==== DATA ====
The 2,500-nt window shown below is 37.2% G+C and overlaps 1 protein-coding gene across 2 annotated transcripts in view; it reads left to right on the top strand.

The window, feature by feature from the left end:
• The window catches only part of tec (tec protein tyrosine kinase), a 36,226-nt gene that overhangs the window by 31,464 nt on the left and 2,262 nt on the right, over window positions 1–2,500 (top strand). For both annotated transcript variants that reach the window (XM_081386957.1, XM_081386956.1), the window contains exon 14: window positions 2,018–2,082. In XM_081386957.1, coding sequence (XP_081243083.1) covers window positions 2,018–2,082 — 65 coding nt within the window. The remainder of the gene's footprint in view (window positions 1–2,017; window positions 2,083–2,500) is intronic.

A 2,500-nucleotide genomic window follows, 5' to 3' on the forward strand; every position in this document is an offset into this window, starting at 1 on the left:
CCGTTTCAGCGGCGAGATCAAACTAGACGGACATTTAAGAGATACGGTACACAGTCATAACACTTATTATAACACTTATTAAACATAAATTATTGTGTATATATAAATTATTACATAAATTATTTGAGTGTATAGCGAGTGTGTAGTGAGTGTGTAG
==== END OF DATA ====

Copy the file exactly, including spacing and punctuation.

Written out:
The 2,500-nt window shown below is 37.2% G+C and overlaps 1 protein-coding gene across 2 annotated transcripts in view; it reads left to right on the top strand.

The window, feature by feature from the left end:
• The window catches only part of tec (tec protein tyrosine kinase), a 36,226-nt gene that overhangs the window by 31,464 nt on the left and 2,262 nt on the right, over window positions 1–2,500 (top strand). For both annotated transcript variants that reach the window (XM_081386957.1, XM_081386956.1), the window contains exon 14: window positions 2,018–2,082. In XM_081386957.1, coding sequence (XP_081243083.1) covers window positions 2,018–2,082 — 65 coding nt within the window. The remainder of the gene's footprint in view (window positions 1–2,017; window positions 2,083–2,500) is intronic.

A 2,500-nucleotide genomic window follows, 5' to 3' on the forward strand; every position in this document is an offset into this window, starting at 1 on the left:
CCGTTTCAGCGGCGAGATCAAACTAGACGGACATTTAAGAGATACGGTACACAGTCATAACACTTATTATAACACTTATTAAACATAAATTATTGTGTATATATAAATTATTACATAAATTATTTGAGTGTATAGCGAGTGTGTAGTGAGTGTGTAG